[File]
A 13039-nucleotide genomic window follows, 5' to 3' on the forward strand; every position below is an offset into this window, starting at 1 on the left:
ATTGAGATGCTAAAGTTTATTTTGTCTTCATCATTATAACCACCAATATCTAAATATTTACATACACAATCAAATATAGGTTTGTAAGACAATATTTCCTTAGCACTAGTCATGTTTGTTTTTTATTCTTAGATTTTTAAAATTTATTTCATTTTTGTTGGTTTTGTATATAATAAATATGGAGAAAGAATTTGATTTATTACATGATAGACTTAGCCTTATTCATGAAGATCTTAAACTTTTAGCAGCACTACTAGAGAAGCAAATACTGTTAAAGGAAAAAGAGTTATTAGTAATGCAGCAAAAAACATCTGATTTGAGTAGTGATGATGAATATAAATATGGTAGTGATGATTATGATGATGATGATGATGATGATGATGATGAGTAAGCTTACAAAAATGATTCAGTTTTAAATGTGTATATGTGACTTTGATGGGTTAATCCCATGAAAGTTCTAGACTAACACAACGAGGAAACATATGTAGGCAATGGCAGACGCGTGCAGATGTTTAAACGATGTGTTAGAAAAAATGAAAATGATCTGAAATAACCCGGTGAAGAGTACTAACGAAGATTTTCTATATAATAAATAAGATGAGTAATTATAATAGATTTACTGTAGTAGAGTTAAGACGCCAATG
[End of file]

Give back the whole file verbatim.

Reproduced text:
A 13039-nucleotide genomic window follows, 5' to 3' on the forward strand; every position below is an offset into this window, starting at 1 on the left:
ATTGAGATGCTAAAGTTTATTTTGTCTTCATCATTATAACCACCAATATCTAAATATTTACATACACAATCAAATATAGGTTTGTAAGACAATATTTCCTTAGCACTAGTCATGTTTGTTTTTTATTCTTAGATTTTTAAAATTTATTTCATTTTTGTTGGTTTTGTATATAATAAATATGGAGAAAGAATTTGATTTATTACATGATAGACTTAGCCTTATTCATGAAGATCTTAAACTTTTAGCAGCACTACTAGAGAAGCAAATACTGTTAAAGGAAAAAGAGTTATTAGTAATGCAGCAAAAAACATCTGATTTGAGTAGTGATGATGAATATAAATATGGTAGTGATGATTATGATGATGATGATGATGATGATGATGATGAGTAAGCTTACAAAAATGATTCAGTTTTAAATGTGTATATGTGACTTTGATGGGTTAATCCCATGAAAGTTCTAGACTAACACAACGAGGAAACATATGTAGGCAATGGCAGACGCGTGCAGATGTTTAAACGATGTGTTAGAAAAAATGAAAATGATCTGAAATAACCCGGTGAAGAGTACTAACGAAGATTTTCTATATAATAAATAAGATGAGTAATTATAATAGATTTACTGTAGTAGAGTTAAGACGCCAATG